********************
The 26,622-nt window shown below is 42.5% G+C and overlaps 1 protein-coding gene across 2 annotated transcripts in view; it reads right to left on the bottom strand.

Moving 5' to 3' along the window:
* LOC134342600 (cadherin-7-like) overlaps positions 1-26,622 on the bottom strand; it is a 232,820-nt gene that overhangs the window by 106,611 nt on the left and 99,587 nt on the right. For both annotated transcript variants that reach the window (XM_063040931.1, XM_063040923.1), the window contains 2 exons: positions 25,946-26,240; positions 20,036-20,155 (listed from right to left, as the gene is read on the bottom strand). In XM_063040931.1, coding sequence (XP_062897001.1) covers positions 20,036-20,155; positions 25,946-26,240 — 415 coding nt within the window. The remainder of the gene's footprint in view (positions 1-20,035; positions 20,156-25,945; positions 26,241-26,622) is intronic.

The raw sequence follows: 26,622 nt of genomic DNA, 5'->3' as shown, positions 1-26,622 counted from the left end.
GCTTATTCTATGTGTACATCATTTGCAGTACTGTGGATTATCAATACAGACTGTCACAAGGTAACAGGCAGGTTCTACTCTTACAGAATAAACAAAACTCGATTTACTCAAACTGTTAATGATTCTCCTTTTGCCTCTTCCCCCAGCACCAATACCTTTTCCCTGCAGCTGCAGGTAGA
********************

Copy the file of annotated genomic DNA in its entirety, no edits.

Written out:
The 26,622-nt window shown below is 42.5% G+C and overlaps 1 protein-coding gene across 2 annotated transcripts in view; it reads right to left on the bottom strand.

Moving 5' to 3' along the window:
* LOC134342600 (cadherin-7-like) overlaps positions 1-26,622 on the bottom strand; it is a 232,820-nt gene that overhangs the window by 106,611 nt on the left and 99,587 nt on the right. For both annotated transcript variants that reach the window (XM_063040931.1, XM_063040923.1), the window contains 2 exons: positions 25,946-26,240; positions 20,036-20,155 (listed from right to left, as the gene is read on the bottom strand). In XM_063040931.1, coding sequence (XP_062897001.1) covers positions 20,036-20,155; positions 25,946-26,240 — 415 coding nt within the window. The remainder of the gene's footprint in view (positions 1-20,035; positions 20,156-25,945; positions 26,241-26,622) is intronic.

The raw sequence follows: 26,622 nt of genomic DNA, 5'->3' as shown, positions 1-26,622 counted from the left end.
GCTTATTCTATGTGTACATCATTTGCAGTACTGTGGATTATCAATACAGACTGTCACAAGGTAACAGGCAGGTTCTACTCTTACAGAATAAACAAAACTCGATTTACTCAAACTGTTAATGATTCTCCTTTTGCCTCTTCCCCCAGCACCAATACCTTTTCCCTGCAGCTGCAGGTAGA